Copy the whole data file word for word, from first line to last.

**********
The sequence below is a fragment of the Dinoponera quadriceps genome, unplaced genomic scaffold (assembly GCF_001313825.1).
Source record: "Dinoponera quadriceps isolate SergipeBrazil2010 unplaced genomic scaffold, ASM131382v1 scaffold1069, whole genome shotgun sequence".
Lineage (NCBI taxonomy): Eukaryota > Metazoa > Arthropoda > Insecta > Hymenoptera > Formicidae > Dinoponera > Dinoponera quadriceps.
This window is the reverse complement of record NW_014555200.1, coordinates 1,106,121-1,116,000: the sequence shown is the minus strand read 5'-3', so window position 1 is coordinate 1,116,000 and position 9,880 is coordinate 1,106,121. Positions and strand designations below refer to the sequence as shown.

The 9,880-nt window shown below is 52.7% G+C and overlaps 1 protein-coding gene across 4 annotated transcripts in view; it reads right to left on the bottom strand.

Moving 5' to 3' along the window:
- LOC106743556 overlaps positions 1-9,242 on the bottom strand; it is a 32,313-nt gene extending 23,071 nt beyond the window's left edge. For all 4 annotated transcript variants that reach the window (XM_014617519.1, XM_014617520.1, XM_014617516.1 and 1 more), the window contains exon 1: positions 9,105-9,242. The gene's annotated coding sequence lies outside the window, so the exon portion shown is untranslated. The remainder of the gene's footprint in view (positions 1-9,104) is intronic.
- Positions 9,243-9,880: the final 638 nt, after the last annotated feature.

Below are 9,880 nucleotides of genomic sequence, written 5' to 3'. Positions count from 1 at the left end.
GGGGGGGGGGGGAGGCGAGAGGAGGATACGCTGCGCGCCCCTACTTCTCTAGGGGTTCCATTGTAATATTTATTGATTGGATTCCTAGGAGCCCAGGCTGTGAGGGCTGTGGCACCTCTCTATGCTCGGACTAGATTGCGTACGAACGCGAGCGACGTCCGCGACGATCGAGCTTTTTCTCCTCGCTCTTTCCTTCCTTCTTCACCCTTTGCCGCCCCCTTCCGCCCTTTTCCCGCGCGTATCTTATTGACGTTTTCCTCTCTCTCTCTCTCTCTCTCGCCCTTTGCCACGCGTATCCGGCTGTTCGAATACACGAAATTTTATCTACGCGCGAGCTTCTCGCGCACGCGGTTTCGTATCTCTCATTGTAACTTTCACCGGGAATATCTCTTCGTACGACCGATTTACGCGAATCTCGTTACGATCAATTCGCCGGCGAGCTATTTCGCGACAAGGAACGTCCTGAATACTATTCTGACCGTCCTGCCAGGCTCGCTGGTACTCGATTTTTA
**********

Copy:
The sequence below is a fragment of the Dinoponera quadriceps genome, unplaced genomic scaffold (assembly GCF_001313825.1).
Source record: "Dinoponera quadriceps isolate SergipeBrazil2010 unplaced genomic scaffold, ASM131382v1 scaffold1069, whole genome shotgun sequence".
Lineage (NCBI taxonomy): Eukaryota > Metazoa > Arthropoda > Insecta > Hymenoptera > Formicidae > Dinoponera > Dinoponera quadriceps.
This window is the reverse complement of record NW_014555200.1, coordinates 1,106,121-1,116,000: the sequence shown is the minus strand read 5'-3', so window position 1 is coordinate 1,116,000 and position 9,880 is coordinate 1,106,121. Positions and strand designations below refer to the sequence as shown.

The 9,880-nt window shown below is 52.7% G+C and overlaps 1 protein-coding gene across 4 annotated transcripts in view; it reads right to left on the bottom strand.

Moving 5' to 3' along the window:
- LOC106743556 overlaps positions 1-9,242 on the bottom strand; it is a 32,313-nt gene extending 23,071 nt beyond the window's left edge. For all 4 annotated transcript variants that reach the window (XM_014617519.1, XM_014617520.1, XM_014617516.1 and 1 more), the window contains exon 1: positions 9,105-9,242. The gene's annotated coding sequence lies outside the window, so the exon portion shown is untranslated. The remainder of the gene's footprint in view (positions 1-9,104) is intronic.
- Positions 9,243-9,880: the final 638 nt, after the last annotated feature.

Below are 9,880 nucleotides of genomic sequence, written 5' to 3'. Positions count from 1 at the left end.
GGGGGGGGGGGGAGGCGAGAGGAGGATACGCTGCGCGCCCCTACTTCTCTAGGGGTTCCATTGTAATATTTATTGATTGGATTCCTAGGAGCCCAGGCTGTGAGGGCTGTGGCACCTCTCTATGCTCGGACTAGATTGCGTACGAACGCGAGCGACGTCCGCGACGATCGAGCTTTTTCTCCTCGCTCTTTCCTTCCTTCTTCACCCTTTGCCGCCCCCTTCCGCCCTTTTCCCGCGCGTATCTTATTGACGTTTTCCTCTCTCTCTCTCTCTCTCTCGCCCTTTGCCACGCGTATCCGGCTGTTCGAATACACGAAATTTTATCTACGCGCGAGCTTCTCGCGCACGCGGTTTCGTATCTCTCATTGTAACTTTCACCGGGAATATCTCTTCGTACGACCGATTTACGCGAATCTCGTTACGATCAATTCGCCGGCGAGCTATTTCGCGACAAGGAACGTCCTGAATACTATTCTGACCGTCCTGCCAGGCTCGCTGGTACTCGATTTTTA